Donna Wilhelm opens the door to her LEED Gold home. Her front patio features a soothing waterfall, and the inside boasts museum-quality art mixed with toys for her 4-year-old granddaughter, who lives next door. Wilhelm, the founder and initiating donor of KERA’s Art & Seek, will be honored as “outstanding philanthropist” Nov. 8 at Dallas’ National Philanthropy Day lunch. Nominated by the World Affairs Council of Dallas/Fort Worth, Wilhelm has contributed more than $10 million to arts, culture and education organizations. She is a 2016 SMU Meadows at the Meyerson honoree. Wilhelm holds a degree in studio and art history from City University of New York. She studied jewelry design at the Parsons School of Design. Her memoir, “A Life of My Own,” publishes this month.
What inspired you to be so philanthropic?
I was married for 34 years and my life was dedicated to my husband’s career. We moved nine times around different countries and within the U.S. When I left the marriage, I finally had resources of my own, and I had the freedom to do whatever. I went through an intense process of finding myself and found that my personal enrichment, retreat and fulfillment has come from creative work — visual arts, jewelry arts, writing the book. The turning point was deciding I wanted to pay it forward. In my life, the kindness of strangers has helped me. I got a college education that way. I’ve never learned the name of the person that was my benefactor. Philanthropic intent gives my life meaning and purpose. I went through a year of training with the Rockefeller Foundation’s Philanthropy Workshop. I’ve learned how to stretch my money, how to be diligent about how and why I give and to be true to my personal mission.
What’s your book about?
I’ve written it over the course of 10 years. I wasn’t intending at first to publish it. I had to learn the craft of nonfiction. I took classes, joined a writer’s group, hired coaches and educated myself. The book is being published by a not-for-profit publisher, Deep Vellum. The launch is in December at Arts & Letters Live. The net proceeds will benefit underserved women, girls and youth education.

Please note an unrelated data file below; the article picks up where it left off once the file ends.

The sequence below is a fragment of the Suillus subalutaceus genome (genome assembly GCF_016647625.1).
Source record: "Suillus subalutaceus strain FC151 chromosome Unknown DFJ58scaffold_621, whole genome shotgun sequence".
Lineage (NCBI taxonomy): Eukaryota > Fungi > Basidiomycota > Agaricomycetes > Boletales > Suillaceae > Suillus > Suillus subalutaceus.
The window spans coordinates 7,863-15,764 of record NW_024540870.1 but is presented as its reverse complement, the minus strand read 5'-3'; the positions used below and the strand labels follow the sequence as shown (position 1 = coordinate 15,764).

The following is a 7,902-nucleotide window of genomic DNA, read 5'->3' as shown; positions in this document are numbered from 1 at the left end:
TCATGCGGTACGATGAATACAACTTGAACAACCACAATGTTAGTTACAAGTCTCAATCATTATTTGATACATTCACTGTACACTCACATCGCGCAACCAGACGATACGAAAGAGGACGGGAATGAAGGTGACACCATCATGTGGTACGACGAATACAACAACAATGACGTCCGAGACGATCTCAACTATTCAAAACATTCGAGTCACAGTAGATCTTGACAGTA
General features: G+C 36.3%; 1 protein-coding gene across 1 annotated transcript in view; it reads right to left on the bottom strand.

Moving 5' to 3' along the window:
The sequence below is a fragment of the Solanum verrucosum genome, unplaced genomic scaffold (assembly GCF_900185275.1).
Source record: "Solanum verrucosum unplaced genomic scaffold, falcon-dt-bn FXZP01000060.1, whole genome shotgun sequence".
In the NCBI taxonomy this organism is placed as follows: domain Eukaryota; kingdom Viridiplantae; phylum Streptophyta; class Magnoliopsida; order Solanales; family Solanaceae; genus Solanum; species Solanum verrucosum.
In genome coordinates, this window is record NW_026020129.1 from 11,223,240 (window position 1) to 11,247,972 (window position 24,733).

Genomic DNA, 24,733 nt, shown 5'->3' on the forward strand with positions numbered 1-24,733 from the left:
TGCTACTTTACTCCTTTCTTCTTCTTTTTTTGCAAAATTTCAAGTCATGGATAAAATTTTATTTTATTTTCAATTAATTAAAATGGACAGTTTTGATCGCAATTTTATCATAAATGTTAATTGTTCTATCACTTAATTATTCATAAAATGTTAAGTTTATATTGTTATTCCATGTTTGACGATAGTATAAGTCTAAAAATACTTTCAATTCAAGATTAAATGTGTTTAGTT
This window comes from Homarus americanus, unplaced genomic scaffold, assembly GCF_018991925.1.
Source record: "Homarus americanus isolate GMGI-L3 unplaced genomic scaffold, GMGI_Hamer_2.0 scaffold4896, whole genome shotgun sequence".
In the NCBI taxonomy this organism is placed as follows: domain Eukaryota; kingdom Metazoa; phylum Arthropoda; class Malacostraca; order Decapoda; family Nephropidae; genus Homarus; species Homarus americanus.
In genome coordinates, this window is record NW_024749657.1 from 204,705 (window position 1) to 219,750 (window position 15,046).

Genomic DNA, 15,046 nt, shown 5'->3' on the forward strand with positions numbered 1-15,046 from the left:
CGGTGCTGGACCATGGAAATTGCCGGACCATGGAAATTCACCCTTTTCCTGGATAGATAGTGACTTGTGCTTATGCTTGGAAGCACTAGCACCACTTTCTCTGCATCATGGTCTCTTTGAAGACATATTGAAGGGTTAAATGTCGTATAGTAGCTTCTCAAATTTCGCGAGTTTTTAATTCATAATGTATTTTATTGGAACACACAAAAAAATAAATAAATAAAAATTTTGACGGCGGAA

What accomplishments are you most proud of?
I’m proud of finishing my book. I’m proud of the ways I’ve touched lives through my philanthropic intent. I don’t always do it in a big way with a huge amount of money. This is my personal money. I don’t have inherited money. I work with, for instance, Connect Teach, which is about teaching slum children in India and getting them access to good teachers through the internet.
“No matter the adversity, no matter how sick you might feel or how little energy you might have, do something new.”
What’s the background on your LEED Gold home.
I wanted to build a green home. I was living in
a gated community and they thwarted me. My daughter had the same intent. We had a family meeting and both built green homes next door to one another.
Tell me about the art collection in your home.
I have a home in Santa Fe, and it has a lot of art in it too. I’ve done remodels or built new homes and put my mark on them. Artists tell me it’s what makes my home personal, warm and inviting.
How do you feel about getting the “outstanding philanthropist” award?
I didn’t go around trying to get a lot of publicity for myself. At first I was doing things anonymously. But then I learned, mostly from when I was on the board of KERA about 15 years ago, that advocating for what you believe in is a powerful tool.
Who is your greatest influence?
My book tells the story of how my past influenced me. I was raised in an immigrant boarding house in Hartford, Connecticut. My mother was a Polish immigrant, and she ran the boarding house. For 14 years when I lived there, immigrant families passed through my life. Most were kind strangers who were there for a brief time. They influenced me.
What advice would you give to your younger self?
Know yourself, cherish yourself, celebrate your life, celebrate who you are. Make good choices.
What’s a typical day like for you?
I try to celebrate every day in some way. Bonnie Pitman, who was head of the Dallas Museum of Art, lives a life that I admire. Her message is to do something new every day. No matter the adversity, no matter how sick you might feel or how little energy you might have, do something new. And that means pushing past your comfort level.
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